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21 WEDGE DRILL a. Simulating the DB being in a dominate/ in phase position on a downfield route thrown outside the #s (fade route) b. DB will zone turn on time and look up for the ball in the air while using his body position to wedge/squeeze the receiver toward the sideline as he maintains contact c. DB should become the receiver and attack the ball at the its nearest and highest point. d. Its important the DB maintains speed as he turns (step on the gas), as well as continue to keep his wedge on through out the play (dont drift toward the inside)

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23 DOWNFIELD SHOULDER DRILL (both pass knock down and interception aspects) a. DB backpedals away from QB, on the look of the QB the receiver begins to run laterally b. DB changes direction and heads toward intersection point with receiver paying special attention to maintain aim toward the most downfield shoulder of receiver (dont initially aim between the receiver and QB) c. As DB closes to an in phase position at the receivers downfield shoulder, he sneaks a peak to the QB for thrown ball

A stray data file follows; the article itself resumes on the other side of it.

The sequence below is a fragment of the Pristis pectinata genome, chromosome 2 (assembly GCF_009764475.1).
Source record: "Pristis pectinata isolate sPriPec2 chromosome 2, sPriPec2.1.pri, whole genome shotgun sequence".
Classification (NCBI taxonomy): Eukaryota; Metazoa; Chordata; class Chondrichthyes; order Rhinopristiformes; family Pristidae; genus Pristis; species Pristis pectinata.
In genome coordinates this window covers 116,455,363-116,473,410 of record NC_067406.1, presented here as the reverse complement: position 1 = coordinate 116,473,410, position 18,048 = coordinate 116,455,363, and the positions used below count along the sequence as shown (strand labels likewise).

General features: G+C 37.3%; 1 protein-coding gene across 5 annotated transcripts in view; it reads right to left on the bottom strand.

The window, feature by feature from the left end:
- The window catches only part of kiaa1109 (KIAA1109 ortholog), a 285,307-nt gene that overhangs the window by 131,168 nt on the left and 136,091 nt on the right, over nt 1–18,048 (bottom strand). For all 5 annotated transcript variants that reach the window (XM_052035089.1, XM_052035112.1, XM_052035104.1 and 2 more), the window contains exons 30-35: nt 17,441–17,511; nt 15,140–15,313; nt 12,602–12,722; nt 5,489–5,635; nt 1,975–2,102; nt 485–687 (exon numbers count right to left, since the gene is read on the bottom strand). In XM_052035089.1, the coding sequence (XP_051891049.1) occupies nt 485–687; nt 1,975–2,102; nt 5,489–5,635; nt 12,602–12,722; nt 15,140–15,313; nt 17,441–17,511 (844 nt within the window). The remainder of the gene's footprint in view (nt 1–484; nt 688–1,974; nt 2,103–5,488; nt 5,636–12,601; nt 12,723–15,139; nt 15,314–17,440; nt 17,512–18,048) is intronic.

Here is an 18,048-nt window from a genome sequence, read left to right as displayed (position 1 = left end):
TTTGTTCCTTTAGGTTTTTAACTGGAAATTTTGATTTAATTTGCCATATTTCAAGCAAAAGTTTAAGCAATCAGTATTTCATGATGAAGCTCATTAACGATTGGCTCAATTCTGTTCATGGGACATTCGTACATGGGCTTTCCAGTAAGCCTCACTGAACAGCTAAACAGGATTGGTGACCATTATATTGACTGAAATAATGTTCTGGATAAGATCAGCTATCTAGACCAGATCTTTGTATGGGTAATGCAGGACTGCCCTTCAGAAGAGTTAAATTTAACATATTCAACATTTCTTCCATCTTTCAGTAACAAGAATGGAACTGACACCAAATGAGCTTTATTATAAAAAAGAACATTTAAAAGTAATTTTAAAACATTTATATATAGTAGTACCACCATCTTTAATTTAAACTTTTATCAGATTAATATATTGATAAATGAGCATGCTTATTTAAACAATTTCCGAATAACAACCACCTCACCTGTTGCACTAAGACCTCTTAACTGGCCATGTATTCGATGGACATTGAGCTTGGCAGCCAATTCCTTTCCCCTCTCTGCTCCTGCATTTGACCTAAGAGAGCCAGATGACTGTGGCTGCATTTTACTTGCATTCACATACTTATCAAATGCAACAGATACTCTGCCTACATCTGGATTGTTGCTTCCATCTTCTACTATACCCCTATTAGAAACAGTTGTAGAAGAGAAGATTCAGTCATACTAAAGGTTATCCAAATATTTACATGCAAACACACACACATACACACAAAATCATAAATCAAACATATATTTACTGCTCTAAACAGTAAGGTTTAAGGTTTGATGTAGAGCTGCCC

24 d. Once DB realizes he can make a play on the ball he will adjust his angle and come in front of the receiver toward the thrown ball e. One aspect of the drill is to work on batting the ball down – reach out and bunt the ball with the near arm while securing tackle with the arm furthest away (dont swing at it – harder to hit a moving target with another moving piece) f. An additional aspect is to go through same procedure as previously described except make the interception instead of the knockdown